Using CBD isolate, researchers did find that CBD had a therapeutic effect—multiple studies have shown that CBD can significantly reduce irritability, discomfort, PMS, and much more. But dosing has to be in a specific range, not too little, and not too much, to achieve the desired impact. You can visualize this relationship between dose and response plotted along a bell curve: an upside down U that peaks in the middle, that’s the maximum effect, then slopes downward as you move to the left or right, that’s the effect tapering off as the dose gets bigger or smaller. So, you’ll get relief at a certain dose, but go beyond that, and the symptom returns.
Use CBD in the presence of the other phytochemicals, and it’s a different story. In 2015, a group of researchers from the Hebrew University of Jerusalem conducted a study that compared CBD isolate with full spectrum hemp oil extract. The results were very clear.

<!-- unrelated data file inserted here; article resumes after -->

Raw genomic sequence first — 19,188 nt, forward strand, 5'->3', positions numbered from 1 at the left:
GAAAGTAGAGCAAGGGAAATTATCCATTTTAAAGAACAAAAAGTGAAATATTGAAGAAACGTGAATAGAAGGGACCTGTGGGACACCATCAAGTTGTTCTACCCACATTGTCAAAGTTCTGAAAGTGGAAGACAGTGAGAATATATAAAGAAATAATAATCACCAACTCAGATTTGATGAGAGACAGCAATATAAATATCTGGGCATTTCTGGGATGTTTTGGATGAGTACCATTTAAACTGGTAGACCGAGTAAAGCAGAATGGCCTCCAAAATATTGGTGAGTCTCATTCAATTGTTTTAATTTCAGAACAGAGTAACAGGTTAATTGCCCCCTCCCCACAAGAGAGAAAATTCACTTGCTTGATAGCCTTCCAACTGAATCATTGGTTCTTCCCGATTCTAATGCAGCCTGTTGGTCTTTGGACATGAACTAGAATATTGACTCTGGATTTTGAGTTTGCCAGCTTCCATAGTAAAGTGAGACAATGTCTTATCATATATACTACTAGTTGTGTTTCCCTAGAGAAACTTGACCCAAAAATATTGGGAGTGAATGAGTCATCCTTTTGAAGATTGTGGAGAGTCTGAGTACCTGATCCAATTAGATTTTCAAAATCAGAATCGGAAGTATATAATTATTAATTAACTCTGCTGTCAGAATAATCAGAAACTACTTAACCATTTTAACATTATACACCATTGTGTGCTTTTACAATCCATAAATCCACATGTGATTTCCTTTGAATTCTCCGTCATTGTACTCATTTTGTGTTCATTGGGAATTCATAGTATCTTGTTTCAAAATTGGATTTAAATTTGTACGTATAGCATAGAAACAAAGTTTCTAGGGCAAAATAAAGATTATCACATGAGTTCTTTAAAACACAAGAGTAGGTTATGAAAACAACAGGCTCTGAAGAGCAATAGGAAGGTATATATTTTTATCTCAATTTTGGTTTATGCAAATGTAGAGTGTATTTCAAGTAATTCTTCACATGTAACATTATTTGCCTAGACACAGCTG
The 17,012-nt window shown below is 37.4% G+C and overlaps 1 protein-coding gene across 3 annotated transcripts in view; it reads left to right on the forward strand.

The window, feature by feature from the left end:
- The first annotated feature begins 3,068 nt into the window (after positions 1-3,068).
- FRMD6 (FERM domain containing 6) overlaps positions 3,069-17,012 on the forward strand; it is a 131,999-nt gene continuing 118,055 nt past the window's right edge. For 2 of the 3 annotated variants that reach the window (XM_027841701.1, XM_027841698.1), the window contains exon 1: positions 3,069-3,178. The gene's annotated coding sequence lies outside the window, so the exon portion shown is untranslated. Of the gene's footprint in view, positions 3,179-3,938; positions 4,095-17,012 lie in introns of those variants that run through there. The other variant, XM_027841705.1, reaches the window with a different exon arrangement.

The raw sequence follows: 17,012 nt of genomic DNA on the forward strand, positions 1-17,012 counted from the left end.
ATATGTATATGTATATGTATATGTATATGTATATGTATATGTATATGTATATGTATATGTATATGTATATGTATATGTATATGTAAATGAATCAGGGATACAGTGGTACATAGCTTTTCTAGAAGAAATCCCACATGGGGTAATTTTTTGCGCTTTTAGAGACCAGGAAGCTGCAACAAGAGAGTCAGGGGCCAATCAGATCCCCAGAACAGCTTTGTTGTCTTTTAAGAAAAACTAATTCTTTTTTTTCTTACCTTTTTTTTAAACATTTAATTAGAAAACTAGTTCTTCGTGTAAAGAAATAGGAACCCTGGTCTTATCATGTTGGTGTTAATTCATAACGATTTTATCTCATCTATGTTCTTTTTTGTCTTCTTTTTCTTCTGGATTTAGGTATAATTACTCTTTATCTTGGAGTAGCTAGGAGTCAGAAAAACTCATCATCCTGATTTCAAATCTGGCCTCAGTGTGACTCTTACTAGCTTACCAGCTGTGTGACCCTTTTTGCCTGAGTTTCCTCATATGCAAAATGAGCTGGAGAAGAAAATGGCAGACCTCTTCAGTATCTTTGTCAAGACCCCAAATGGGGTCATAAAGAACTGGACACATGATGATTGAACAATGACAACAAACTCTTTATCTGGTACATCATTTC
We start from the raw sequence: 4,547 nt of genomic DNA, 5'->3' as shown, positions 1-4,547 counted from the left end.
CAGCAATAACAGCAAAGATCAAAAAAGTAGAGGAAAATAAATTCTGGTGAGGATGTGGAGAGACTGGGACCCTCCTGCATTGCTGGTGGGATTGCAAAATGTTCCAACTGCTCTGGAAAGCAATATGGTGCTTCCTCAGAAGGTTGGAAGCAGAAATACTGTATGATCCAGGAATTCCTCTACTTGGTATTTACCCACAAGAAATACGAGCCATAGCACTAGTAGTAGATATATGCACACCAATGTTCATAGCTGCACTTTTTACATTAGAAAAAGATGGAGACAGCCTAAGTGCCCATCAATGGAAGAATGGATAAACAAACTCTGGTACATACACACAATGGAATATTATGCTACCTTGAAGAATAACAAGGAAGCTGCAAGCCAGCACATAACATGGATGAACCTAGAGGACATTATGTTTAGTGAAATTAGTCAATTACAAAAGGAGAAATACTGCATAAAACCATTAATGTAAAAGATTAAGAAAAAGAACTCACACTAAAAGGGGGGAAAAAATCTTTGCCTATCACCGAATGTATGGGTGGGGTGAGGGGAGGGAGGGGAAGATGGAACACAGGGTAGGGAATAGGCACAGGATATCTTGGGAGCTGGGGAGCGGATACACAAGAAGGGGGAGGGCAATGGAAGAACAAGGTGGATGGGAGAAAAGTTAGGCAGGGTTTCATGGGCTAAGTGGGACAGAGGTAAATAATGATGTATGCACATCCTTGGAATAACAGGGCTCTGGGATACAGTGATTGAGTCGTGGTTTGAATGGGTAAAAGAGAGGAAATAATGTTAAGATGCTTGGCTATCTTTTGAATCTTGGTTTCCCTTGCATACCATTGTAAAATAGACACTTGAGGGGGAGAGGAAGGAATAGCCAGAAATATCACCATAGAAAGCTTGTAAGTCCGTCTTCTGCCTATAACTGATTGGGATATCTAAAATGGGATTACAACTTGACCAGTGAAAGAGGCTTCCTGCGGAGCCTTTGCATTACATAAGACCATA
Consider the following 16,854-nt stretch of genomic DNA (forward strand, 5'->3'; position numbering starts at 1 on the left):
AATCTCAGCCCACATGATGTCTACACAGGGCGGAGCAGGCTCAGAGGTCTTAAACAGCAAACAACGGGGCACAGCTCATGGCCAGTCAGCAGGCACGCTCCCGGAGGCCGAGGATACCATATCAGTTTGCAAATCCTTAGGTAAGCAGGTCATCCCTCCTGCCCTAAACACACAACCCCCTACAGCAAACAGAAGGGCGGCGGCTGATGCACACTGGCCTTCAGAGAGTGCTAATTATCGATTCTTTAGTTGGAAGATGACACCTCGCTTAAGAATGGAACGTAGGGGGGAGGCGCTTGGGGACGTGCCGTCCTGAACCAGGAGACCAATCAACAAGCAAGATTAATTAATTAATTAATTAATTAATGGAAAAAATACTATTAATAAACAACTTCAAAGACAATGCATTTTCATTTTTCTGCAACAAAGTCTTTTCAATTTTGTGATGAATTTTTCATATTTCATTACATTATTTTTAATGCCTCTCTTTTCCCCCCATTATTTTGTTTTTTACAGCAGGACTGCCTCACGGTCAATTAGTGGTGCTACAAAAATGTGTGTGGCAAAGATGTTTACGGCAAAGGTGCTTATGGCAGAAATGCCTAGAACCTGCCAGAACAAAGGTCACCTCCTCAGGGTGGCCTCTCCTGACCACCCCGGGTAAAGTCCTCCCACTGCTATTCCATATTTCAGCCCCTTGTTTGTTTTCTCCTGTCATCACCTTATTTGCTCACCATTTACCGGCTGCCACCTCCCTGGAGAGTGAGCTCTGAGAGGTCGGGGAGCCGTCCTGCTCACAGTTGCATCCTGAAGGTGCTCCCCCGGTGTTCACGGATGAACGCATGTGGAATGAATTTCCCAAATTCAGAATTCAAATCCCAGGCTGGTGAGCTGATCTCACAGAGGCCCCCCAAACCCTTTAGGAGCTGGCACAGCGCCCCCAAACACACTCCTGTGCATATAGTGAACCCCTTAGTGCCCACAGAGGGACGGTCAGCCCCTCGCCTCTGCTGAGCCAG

Researchers administered a brand of CBD-rich full spectrum hemp oil extracted called Avidekel to mice and observed its effect on inflammation, pain, and tumor necrosis factor alpha (TNFa). TNFa is an inflammatory signaling molecule that’s implicated in such conditions as cancer, clinical depression, Alzheimer’s and irritable bowel syndrome, making it of particular interest. The results were compared against a control group of mice that received only CBD isolate.
What they found: full spectrum hemp oil extract created a notably superior dose-response relationship. Avidekel is a well-regarded strain, containing 1.5-2% THC, 15-16% CBD, and assorted lesser components, for the entourage effect. Note that the amount of THC here is higher than the 0.3% allowed in US products.
Instead of the therapeutic effects of CBD dropping off after a certain dose as with CBD isolate, with full spectrum hemp oil extract they only grew stronger as the dose increased until the maximum effect was achieved. At this point, the effect still didn’t drop off, but plateaued as researchers continued to increase the dose. The dose-response relationship was not longer a bell curve. With full spectrum hemp oil extract, it became linear.
graphic is a visual aid and does not reflect specific study results